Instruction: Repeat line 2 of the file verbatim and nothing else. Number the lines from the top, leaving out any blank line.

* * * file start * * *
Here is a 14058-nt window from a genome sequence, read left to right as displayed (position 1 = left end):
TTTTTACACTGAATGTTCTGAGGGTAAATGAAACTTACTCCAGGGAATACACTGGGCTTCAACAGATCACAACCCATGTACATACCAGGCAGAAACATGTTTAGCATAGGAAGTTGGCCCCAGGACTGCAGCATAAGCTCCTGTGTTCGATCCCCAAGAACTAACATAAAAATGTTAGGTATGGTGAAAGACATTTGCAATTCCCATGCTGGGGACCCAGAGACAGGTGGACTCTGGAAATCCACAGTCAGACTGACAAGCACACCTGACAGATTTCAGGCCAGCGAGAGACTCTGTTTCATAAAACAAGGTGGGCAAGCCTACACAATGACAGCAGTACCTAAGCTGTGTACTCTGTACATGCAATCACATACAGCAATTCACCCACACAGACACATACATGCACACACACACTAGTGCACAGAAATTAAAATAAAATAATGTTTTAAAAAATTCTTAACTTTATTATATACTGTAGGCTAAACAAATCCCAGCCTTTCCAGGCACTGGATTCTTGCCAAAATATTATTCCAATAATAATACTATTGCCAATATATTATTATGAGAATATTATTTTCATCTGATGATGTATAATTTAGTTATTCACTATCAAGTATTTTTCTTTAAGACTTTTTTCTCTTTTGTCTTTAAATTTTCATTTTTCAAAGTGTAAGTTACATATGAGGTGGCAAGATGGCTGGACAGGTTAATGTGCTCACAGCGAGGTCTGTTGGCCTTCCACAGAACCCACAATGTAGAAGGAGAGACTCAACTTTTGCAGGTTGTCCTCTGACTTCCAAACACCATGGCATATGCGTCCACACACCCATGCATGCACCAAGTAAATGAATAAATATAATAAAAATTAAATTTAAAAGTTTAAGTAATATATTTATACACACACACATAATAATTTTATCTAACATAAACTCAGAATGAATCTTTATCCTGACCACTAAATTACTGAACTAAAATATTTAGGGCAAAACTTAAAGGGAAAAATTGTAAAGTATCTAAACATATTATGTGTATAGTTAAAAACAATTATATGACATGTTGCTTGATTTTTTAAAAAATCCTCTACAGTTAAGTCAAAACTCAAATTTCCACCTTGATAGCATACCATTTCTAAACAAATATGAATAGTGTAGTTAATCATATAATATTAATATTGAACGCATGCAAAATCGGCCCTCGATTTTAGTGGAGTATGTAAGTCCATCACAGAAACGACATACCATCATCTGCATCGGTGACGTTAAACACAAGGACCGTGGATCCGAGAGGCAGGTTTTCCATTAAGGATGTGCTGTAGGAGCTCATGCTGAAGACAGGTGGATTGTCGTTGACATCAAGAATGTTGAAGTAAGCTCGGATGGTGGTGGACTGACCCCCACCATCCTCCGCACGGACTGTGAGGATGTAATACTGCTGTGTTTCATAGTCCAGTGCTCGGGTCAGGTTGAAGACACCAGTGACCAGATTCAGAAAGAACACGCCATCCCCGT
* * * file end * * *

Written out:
TTTTTACACTGAATGTTCTGAGGGTAAATGAAACTTACTCCAGGGAATACACTGGGCTTCAACAGATCACAACCCATGTACATACCAGGCAGAAACATGTTTAGCATAGGAAGTTGGCCCCAGGACTGCAGCATAAGCTCCTGTGTTCGATCCCCAAGAACTAACATAAAAATGTTAGGTATGGTGAAAGACATTTGCAATTCCCATGCTGGGGACCCAGAGACAGGTGGACTCTGGAAATCCACAGTCAGACTGACAAGCACACCTGACAGATTTCAGGCCAGCGAGAGACTCTGTTTCATAAAACAAGGTGGGCAAGCCTACACAATGACAGCAGTACCTAAGCTGTGTACTCTGTACATGCAATCACATACAGCAATTCACCCACACAGACACATACATGCACACACACACTAGTGCACAGAAATTAAAATAAAATAATGTTTTAAAAAATTCTTAACTTTATTATATACTGTAGGCTAAACAAATCCCAGCCTTTCCAGGCACTGGATTCTTGCCAAAATATTATTCCAATAATAATACTATTGCCAATATATTATTATGAGAATATTATTTTCATCTGATGATGTATAATTTAGTTATTCACTATCAAGTATTTTTCTTTAAGACTTTTTTCTCTTTTGTCTTTAAATTTTCATTTTTCAAAGTGTAAGTTACATATGAGGTGGCAAGATGGCTGGACAGGTTAATGTGCTCACAGCGAGGTCTGTTGGCCTTCCACAGAACCCACAATGTAGAAGGAGAGACTCAACTTTTGCAGGTTGTCCTCTGACTTCCAAACACCATGGCATATGCGTCCACACACCCATGCATGCACCAAGTAAATGAATAAATATAATAAAAATTAAATTTAAAAGTTTAAGTAATATATTTATACACACACACATAATAATTTTATCTAACATAAACTCAGAATGAATCTTTATCCTGACCACTAAATTACTGAACTAAAATATTTAGGGCAAAACTTAAAGGGAAAAATTGTAAAGTATCTAAACATATTATGTGTATAGTTAAAAACAATTATATGACATGTTGCTTGATTTTTTAAAAAATCCTCTACAGTTAAGTCAAAACTCAAATTTCCACCTTGATAGCATACCATTTCTAAACAAATATGAATAGTGTAGTTAATCATATAATATTAATATTGAACGCATGCAAAATCGGCCCTCGATTTTAGTGGAGTATGTAAGTCCATCACAGAAACGACATACCATCATCTGCATCGGTGACGTTAAACACAAGGACCGTGGATCCGAGAGGCAGGTTTTCCATTAAGGATGTGCTGTAGGAGCTCATGCTGAAGACAGGTGGATTGTCGTTGACATCAAGAATGTTGAAGTAAGCTCGGATGGTGGTGGACTGACCCCCACCATCCTCCGCACGGACTGTGAGGATGTAATACTGCTGTGTTTCATAGTCCAGTGCTCGGGTCAGGTTGAAGACACCAGTGACCAGATTCAGAAAGAACACGCCATCCCCGT